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Success for Andreas Stihl as General Court finds that colour combination mark is valid

A recent judgment (Case T‑193/18, 24 March 2021) by the General Court has revealed the importance of precise descriptions in applications for the registration of trademarks consisting of a combination of colours.


On 19 December 2008 Andreas Stihl AG & Co KG filed an application to register a colour sign (shown below) as an EU trademark (EUTM) for “chainsaws” in Class 7. The sign was a combination of colours per se, identified as “orange (RAL 2010)” and “grey (RAL 7035)”, and was accompanied by the following description: “The colour orange is applied to the top of the housing of the chainsaw and the colour grey is applied to the bottom of the housing of the chainsaw”.


On 24 June 2015 Giro Travel Company SRL filed an application for a declaration of invalidity of the trademark, essentially arguing that the mark was not capable of distinguishing the goods at issue as it did not satisfy the Sieckmann criteria(Case C-273/00) – that is, the representation of the two colours was not clear, precise, self-contained, durable and objective. Giro Travel argued that the colour combination of orange (RAL 2010) and grey (RAL 7035) was commonly used in the field of forest tools, so consumers were not likely to perceive it as a badge of origin.

The application for a declaration of invalidity was rejected in the first instance by the Cancellation Division of the EUIPO, but following an appeal by Giro Travel, the Second Board of Appeal annulled the Cancellation Division’s decision and declared the colour trademark at issue to be invalid. The Board of Appeal found that a sign composed of a combination of orange and grey per se was not capable of distinguishing the trademark owner’s “chainsaws” from those of other undertakings.

Andreas Stihl appealed to the General Court. The court upheld the appeal and annulled the decision of the Second Board of Appeal.

Appeal to the General Court

Andreas Stihl relied on a single plea in law, alleging infringement of Article 4, read in conjunction with Article 7(1)(a), of Regulation 40/94, as it considered that the graphic representation of the colour mark at issue was suficiently clear and precise. Further, it contended that the representation contained a systematic arrangement in which the colours were used in a predetermined and uniform manner, with the particular shades of colour identified using a colour code, and with the inclusion of a very specific description, in compliance with the requirements set out by the Court in Heidelberger Bauchemie (Case C-49/02).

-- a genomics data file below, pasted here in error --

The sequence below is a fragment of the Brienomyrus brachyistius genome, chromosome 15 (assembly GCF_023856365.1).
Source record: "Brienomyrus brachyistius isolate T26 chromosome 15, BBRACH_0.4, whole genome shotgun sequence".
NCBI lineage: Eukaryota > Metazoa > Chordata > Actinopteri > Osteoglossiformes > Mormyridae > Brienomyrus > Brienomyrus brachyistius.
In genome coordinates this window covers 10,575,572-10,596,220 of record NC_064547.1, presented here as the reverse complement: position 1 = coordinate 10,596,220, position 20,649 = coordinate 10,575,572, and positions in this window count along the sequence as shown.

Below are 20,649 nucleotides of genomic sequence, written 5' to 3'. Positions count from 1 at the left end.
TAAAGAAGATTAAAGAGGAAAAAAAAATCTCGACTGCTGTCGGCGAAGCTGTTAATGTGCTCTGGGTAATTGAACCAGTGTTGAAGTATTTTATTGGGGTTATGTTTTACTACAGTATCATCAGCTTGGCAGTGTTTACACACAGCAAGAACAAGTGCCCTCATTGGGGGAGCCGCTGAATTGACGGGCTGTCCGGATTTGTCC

The EUIPO reiterated its position and contended that it was unclear whether, in Heidelberger Bauchemie, the court considered that the representation of two colours in equal proportions and placed side-by-side was tantamount to claiming colours “in every conceivable form”, or whether such a representation was unclear only if the description rendered it imprecise.

Additionally, the EUIPO argued that the combination of colours of which the EUTM at issue was composed could be reproduced on products of different shapes, and that the description allowed for different combinations and did not add any clarification capable of suficiently defining the systematic arrangement of the colours applied for, to the exclusion of any other arrangement.


The General Court found that, although the two colours defined by means of two identification codes did not, as such, have contours giving them a particular shape, the description included in the trademark application specified that the trademark takes the form of a part of a chainsaw housing, further specifying that the upper part of the housing would be orange, while its lower part would be grey.

For the court, this description placed a greater limit on the shape which the chainsaw housing could take, limiting the variations in design that consumers could perceive, and the colours did not take “all conceivable shapes” in such a way as to imply that the mark lacked the precision and uniformity required by Article 4 of Regulation 40/94.

The court considered that the EUTM at issue must be regarded as having a systematic arrangement which associates the orange and grey colours concerned in a predetermined and uniform way. It was thus considered that the EUTM was capable of acting as a badge of origin for the relevant specialist public, and was also capable of enabling the competent authorities and economic operators to know the scope of protection afforded to the proprietor of that trademark.


This judgment of the General Court reveals that the description forming part of a trademark application for a sign consisting of a colour combination is of paramount importance when assessing whether it is capable of acting as a badge of origin. Further, the ruling is also interesting in that it provides clear guidance on how colour combination marks interact with goods which are not all designed to be identical in shape and whose external appearance may consist of variations in design, as long as the description identifies the parts to which each colour shade is to be applied. For future applicants for such marks, the important point to take away from this decision is that the more specific the description, the better.

This article first appeared on WTR Daily, part of World Trademark Review, in april 2021. For further information, please go to www.worldtrademarkreview.com.

Author: Sara Navarro

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Did you get the transfer?